Dr John Anderson MBE of the BBSRC’s Institute for Animal Health at Pirbright has this month (September) been made a Visiting Professor of the Nelson Mandela African Institute of Science and Technology (NM-AIST ). This is in recognition of his longstanding involvement in the development of biotechnology for Africa, specifically in relation to the development and application of diagnostics for the control of infectious diseases of livestock. As a Visiting Professor at the NM-AIST, which is located in north-east Tanzania, John will mentor Master’s and PhD students as well as post-doctoral researchers, and help them to develop their careers.
"Having spent a major part of my career in Africa, resulting in a love and respect for Africa and African scientists, I am so honoured to accept the Visiting Professorship at the Nelson Mandela African Institute of Science and Technology," said Professor Anderson.
Professor Anderson’s long association with sub-Saharan Africa flourished when he was Head of the UN Food and Agriculture Organisation (FAO) Reference Laboratory for Rinderpest ( cattle plague ) at Pirbright, from which he retired in 2008. Rinderpest was the most devastating of diseases in cattle. It had ravaged livestock in Africa since its introduction in the late 19th century, greatly undermining rural life.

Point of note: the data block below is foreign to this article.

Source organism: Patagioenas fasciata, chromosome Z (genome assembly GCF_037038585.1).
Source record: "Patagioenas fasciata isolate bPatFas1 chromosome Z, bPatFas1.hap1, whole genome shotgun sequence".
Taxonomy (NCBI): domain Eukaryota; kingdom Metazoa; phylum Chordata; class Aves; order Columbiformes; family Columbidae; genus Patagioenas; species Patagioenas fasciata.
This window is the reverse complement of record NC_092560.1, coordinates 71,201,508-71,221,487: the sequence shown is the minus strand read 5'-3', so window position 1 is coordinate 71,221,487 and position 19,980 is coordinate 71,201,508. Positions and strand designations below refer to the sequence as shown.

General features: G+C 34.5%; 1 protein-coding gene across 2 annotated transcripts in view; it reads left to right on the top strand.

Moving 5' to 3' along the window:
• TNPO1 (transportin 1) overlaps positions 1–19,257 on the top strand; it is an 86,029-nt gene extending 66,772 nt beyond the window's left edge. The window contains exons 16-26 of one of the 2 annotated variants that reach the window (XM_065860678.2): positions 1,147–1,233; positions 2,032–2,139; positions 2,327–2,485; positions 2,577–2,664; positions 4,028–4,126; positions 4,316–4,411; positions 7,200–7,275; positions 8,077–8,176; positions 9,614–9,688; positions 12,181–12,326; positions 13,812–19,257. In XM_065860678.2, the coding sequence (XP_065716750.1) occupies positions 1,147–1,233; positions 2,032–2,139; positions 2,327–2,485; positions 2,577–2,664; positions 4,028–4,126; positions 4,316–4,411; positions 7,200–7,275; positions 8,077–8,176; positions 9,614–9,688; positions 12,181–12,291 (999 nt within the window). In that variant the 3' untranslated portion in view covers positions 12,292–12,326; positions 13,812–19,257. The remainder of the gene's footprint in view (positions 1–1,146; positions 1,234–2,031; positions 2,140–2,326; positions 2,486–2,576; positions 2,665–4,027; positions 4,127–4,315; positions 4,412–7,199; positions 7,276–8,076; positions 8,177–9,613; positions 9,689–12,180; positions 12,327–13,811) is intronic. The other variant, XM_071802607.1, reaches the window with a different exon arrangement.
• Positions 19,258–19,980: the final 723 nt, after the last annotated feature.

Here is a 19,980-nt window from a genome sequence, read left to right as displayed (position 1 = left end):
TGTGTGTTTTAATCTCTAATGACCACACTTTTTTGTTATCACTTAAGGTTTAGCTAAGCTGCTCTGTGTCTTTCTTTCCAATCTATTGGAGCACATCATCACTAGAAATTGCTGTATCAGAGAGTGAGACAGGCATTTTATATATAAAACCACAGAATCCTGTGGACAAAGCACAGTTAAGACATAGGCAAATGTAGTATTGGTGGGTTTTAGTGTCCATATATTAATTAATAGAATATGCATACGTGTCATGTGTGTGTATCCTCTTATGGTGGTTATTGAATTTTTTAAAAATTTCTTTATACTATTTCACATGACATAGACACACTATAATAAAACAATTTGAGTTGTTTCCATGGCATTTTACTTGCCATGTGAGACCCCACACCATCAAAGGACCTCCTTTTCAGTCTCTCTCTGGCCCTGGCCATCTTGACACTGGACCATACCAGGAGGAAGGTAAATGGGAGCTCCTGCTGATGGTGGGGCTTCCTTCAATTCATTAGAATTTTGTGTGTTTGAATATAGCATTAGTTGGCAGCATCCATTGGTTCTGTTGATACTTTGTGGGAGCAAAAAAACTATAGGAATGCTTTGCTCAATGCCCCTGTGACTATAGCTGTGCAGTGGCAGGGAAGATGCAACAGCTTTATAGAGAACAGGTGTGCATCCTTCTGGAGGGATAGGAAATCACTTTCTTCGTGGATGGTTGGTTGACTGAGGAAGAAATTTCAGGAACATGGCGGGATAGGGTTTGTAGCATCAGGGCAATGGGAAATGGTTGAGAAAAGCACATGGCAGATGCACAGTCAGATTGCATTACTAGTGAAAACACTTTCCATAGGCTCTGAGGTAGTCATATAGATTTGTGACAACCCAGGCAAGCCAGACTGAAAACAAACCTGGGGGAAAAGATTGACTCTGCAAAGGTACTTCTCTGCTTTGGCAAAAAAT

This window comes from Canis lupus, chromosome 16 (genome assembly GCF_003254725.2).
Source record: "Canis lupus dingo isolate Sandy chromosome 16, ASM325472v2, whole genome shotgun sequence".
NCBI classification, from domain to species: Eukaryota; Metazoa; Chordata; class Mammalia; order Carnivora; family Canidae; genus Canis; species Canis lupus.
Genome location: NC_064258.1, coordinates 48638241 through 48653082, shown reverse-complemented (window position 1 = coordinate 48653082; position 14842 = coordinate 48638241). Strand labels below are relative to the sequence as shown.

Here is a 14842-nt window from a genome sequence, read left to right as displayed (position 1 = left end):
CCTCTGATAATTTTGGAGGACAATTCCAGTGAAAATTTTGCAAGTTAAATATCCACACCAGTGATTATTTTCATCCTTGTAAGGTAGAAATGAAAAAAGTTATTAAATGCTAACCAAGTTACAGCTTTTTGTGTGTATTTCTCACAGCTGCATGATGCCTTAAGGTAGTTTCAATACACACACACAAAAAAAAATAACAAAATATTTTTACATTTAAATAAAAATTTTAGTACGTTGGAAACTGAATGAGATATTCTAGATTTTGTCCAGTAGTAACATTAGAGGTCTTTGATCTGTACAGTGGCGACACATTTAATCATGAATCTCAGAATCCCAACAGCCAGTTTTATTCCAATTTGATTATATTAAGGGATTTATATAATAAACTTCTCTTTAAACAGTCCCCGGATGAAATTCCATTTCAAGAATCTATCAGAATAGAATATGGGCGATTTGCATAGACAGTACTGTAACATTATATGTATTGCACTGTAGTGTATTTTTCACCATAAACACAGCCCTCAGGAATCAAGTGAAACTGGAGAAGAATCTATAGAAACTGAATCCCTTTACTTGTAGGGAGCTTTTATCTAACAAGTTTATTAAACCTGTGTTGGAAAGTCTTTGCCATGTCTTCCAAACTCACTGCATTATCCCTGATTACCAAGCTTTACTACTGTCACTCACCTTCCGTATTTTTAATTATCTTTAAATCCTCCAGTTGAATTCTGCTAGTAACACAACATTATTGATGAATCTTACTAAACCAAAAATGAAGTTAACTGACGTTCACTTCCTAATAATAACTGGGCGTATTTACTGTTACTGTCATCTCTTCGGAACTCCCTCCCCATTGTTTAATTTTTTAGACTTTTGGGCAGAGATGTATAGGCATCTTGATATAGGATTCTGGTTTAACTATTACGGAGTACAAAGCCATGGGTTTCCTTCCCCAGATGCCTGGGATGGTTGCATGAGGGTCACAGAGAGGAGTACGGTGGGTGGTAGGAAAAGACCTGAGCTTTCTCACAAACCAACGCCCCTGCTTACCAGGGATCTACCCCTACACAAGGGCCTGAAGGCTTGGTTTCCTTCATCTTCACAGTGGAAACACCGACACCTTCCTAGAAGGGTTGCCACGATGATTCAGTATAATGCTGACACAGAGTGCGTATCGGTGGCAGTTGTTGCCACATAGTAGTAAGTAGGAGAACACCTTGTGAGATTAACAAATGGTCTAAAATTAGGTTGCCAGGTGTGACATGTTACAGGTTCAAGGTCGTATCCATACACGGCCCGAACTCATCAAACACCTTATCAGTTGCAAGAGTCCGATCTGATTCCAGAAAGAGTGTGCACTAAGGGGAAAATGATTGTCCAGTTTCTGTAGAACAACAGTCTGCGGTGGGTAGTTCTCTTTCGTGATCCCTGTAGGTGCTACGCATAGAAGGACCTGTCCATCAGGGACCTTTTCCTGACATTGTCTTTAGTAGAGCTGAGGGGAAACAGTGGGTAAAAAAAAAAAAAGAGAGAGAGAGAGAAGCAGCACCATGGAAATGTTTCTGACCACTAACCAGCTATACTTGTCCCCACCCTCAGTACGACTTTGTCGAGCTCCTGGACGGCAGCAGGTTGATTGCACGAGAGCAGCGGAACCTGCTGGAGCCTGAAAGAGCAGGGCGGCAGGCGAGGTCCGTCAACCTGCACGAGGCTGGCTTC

John was instrumental in the eradication of rinderpest through the Global Rinderpest Eradication Campaign , launched in 1994. Two key aspects of GREP were the widespread vaccination of cattle, and the development and application of rapid diagnostic tests. The latter were developed by John and his co-workers at Pirbright. The tests, which could easily be applied to thousands of animals in a short time, detected infected and previously infected cattle, and wild animals that could carry rinderpest virus, and were used for monitoring vaccination campaigns. In addition to developing the tests, John's team tested many thousands of samples at Pirbright, trained diagnosticians from Africa and Asia, and established diagnostic laboratories on those continents.
The NM-AIST is located near Arusha City, northern Tanzania, which acts as a focus for east Africa, especially Burundi, Kenya, Rwanda, Tanzania and Uganda. It is particularly fitting that John should be a visiting faculty member of the NM-AIST as the last stronghold of rinderpest virus had been in north-eastern Africa, including parts of Kenya and Uganda.